@Mitch What do you call one leg of a pair of pants? A pant leg is all I've ever heard.
 
@Robusto I try to avoid referring to it at all.
Usually 'That'
 
inorite
 
@Mitch If only!
No, I had to hurry home.
Was too late by one minute.
 
8:39 PM
@Cerberus stupid kids with their music and partying and
 
@Mitch I just use English Stack Exchange for my etymology googles, and decided to make an account. After asking a question about the grammatical correctness of the word "each's", I had enough "reputation" to join this chat.
 
@Mitch I hear very loud music at the moment.
And last night I saw lots of tipsy kids walking in the street around 4.45 (curfew ends at 4.30).
 
@Cerberus Are they in the same with you right now?
 
No, it must be some neighbouring house.
No idea where.
 
@Cerberus Yay! The virus is o...
wait...those are those same stupid kids
@Cerberus OK...I'm just trying to rule out particular neurological phenomena
 
8:41 PM
They have stupid kids in Holland?
 
@Cerberus Call the cops?
 
@NewSaxony I'm pretty sure yes
 
Also stupid adults. Probably stupid dogs and cats as well.
 
Stupid cats? eff them man
cats and their cat-like ways
 
But never underestimate them.
 
8:43 PM
ruining everything for everybody else.
@Conrado si tacuisses, philosophus mansisses
with all their tacuissing, they must be hiding a lot of dumb
 
@Mitch Thanks!
@Robusto Nah, I'm no Nazi.
@NewSaxony Shocking, huh?
 
@Cerberus You don't have to be a Nazi to call the Gestapo. (But it helps.)
 
So it does.
 
@Cerberus no but you can be nosy
 
8:57 PM
Nosy people call the police?
 
Well, be honest. You weren't really going to sleep just yet, were you?
 
9:15 PM
Certainly not, why?
 
9:25 PM
Then it's not like your sleep is affected.
 
No, indeed.
Why?
 
Usually people are annoyed with neighbor noise when they're trying to sleep.
But hey, I'm on your side. I hate barking dogs and loud cars and all that, no matter what time of day.
 
It is about violating Corona regulations.
Otherwise I wouldn't care.
 
There are Corona regulations against loud music?
 
No, but against parties.
 
9:42 PM
But do you actually know it's a party, and not just a loud stereo?
 
9:54 PM
Parties are allowed here, were all the time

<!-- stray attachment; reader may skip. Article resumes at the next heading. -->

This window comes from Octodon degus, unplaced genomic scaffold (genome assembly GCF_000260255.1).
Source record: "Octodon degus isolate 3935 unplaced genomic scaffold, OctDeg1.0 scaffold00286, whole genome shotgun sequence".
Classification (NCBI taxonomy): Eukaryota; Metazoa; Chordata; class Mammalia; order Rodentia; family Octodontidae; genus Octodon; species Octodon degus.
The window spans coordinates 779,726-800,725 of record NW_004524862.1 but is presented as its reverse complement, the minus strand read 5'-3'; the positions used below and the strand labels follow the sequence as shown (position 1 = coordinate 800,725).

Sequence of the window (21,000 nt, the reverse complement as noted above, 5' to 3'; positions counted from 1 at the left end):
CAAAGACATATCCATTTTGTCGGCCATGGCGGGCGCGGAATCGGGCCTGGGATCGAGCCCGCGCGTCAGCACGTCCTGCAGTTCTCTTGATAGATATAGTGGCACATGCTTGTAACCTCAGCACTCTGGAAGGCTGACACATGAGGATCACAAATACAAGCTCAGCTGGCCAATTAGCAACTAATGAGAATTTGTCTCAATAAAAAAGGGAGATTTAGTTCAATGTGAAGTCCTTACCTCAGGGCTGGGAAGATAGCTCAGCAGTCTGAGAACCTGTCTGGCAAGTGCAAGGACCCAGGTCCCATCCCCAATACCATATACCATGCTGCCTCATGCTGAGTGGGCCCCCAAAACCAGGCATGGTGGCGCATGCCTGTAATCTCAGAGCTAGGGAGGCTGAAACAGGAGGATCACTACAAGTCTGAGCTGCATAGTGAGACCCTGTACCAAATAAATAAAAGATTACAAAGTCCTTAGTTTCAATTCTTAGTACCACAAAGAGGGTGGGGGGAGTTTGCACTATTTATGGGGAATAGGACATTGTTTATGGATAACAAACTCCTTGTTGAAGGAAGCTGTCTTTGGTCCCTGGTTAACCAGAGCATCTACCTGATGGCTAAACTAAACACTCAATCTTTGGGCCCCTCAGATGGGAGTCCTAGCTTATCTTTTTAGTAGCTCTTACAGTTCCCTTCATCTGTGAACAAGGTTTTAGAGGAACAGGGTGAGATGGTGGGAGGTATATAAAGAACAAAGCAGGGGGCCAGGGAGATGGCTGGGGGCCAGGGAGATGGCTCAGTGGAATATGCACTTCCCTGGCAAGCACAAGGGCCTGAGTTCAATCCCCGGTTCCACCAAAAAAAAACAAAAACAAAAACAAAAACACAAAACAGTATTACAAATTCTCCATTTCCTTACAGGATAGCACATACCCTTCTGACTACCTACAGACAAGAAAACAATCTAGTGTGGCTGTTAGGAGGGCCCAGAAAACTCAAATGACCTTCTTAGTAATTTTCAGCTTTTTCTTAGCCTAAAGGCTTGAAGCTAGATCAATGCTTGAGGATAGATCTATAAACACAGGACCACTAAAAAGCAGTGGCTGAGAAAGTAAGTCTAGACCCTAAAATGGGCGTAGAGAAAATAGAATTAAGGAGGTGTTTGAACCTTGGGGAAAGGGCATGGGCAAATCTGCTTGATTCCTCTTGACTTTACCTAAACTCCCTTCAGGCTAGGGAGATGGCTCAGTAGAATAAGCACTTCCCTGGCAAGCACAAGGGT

Recommendation is to avoid gatherings though
Neighbor is having a party right now, dunno how many guests
 
@Robusto I can hear people laughing and yelling, too.
It's not super loud, but it could be some distance away.
@JohanLarsson Hmm.
Parties with alcohol in a crowded space would seem to be Corona hotbeds, just like the après-skis in Ischl etc.
 
Planted a tray of leafy greens tonight, spinach and salad etc.
 
Cool.
 
@Cerberus yes not an awesome idea
 
Private parties are strongly discouraged, but anything inside a private house cannot be officially forbidden.
 
9:57 PM
But lockdown in sweden is impossible in peacetime from what I've gleaned
 
So we thought as well.
 
No way to legislate in that way with current constitution.
But in practice it is not a huge issue as they can give recommendations.
Also they can shut down people selling alcohol as it requires permits, same with concerts etc.
I think they are only allowed to sell alcohol until 22:00 and max 8 people per table.
 
How are the hospitals doing?
Not too crowded?
 
Good.
 
10:03 PM
Gf is a nurse and worked with covid last spring, she changed job after that.
 
Scandinavia is doing something right.
 
Holland handled covid better than sweden
 
Low density of population may help.
I don't know about that, our figures are not great.
 
Sweden by far the worst in scandinavia, finland and norway did really wel
 
Still, considering how relaxed Swedish measures were, the number of dead is lower than perhaps expected.
 
10:04 PM
In december gf was moved to covid care again but was moved back end of january
 
Was it tough for her?